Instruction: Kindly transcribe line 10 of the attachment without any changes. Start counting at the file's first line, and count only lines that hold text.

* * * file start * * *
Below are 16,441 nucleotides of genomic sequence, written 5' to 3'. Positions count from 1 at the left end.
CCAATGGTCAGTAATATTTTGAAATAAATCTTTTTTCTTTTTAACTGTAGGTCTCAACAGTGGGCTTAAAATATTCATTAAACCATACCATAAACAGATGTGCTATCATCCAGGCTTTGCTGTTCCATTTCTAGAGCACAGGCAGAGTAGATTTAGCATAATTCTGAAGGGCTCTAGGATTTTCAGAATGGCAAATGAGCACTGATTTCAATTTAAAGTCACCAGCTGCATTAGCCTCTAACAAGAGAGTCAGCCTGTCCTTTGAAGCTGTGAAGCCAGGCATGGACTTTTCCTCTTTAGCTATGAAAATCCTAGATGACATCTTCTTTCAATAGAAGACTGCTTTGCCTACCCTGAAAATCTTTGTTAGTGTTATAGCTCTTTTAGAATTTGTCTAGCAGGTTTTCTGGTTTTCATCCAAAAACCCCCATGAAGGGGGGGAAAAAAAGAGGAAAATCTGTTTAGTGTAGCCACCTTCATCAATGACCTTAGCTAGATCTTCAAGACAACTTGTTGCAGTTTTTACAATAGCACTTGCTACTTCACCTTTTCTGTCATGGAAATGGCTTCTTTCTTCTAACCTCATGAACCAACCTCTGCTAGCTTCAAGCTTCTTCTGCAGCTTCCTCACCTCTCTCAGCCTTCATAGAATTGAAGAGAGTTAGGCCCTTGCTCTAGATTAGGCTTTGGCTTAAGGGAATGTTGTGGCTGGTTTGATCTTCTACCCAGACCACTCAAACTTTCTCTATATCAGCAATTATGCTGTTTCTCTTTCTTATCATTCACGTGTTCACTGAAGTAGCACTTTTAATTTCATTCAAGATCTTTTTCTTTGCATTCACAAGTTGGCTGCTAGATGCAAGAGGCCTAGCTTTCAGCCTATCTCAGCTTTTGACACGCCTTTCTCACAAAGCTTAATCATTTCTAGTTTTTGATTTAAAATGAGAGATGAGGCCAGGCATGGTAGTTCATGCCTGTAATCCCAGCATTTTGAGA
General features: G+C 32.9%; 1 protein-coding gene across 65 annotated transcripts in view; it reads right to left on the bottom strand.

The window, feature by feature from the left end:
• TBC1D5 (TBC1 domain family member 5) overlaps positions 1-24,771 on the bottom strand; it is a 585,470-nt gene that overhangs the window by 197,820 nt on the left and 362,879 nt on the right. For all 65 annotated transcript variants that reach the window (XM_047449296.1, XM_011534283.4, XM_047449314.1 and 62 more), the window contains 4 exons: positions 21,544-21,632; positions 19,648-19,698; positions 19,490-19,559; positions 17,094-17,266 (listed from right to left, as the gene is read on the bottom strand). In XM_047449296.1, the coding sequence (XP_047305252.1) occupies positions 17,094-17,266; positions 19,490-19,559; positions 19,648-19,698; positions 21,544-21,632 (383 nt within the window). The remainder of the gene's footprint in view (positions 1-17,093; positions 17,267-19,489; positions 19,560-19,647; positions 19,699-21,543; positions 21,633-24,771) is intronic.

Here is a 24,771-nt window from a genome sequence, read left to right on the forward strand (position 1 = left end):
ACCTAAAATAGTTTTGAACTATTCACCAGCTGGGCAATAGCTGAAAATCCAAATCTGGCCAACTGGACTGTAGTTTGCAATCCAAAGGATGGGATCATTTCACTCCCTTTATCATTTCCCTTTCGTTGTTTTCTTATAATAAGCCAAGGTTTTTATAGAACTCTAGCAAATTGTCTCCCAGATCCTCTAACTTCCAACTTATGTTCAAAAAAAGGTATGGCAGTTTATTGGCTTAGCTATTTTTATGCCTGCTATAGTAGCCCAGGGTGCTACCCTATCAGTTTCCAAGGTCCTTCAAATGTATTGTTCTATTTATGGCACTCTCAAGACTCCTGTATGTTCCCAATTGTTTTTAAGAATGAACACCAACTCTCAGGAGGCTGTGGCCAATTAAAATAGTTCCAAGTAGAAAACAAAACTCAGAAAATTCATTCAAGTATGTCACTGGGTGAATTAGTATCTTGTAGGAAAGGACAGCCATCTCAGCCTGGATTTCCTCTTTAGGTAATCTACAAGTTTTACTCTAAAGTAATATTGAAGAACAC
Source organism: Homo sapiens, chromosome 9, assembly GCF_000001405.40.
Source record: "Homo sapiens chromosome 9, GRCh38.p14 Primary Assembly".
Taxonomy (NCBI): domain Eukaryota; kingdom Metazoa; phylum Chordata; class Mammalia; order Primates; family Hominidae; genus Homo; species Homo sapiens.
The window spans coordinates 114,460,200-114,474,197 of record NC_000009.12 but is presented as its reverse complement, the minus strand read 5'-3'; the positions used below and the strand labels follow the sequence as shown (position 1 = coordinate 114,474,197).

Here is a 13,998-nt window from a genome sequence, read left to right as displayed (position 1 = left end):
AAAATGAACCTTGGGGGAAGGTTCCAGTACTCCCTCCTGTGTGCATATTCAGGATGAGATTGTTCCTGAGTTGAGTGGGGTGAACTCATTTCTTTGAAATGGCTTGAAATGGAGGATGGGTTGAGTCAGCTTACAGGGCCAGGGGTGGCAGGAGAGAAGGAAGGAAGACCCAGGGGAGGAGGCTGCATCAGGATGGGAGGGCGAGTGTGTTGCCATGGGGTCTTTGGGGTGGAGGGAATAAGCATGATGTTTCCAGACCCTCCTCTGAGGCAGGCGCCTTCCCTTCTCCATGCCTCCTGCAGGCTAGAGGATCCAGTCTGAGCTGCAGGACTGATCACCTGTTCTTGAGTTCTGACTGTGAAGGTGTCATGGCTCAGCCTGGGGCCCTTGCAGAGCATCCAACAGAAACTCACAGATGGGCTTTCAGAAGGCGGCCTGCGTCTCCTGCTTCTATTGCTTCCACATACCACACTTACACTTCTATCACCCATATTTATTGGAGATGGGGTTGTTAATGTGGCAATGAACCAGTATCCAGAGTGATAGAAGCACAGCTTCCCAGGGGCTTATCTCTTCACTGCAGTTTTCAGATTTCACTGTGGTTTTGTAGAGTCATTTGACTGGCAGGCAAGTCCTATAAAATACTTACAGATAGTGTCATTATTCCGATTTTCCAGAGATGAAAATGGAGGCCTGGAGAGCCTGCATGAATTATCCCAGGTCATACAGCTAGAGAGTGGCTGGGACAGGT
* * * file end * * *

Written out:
Taxonomy (NCBI): domain Eukaryota; kingdom Metazoa; phylum Chordata; class Mammalia; order Primates; family Hominidae; genus Homo; species Homo sapiens.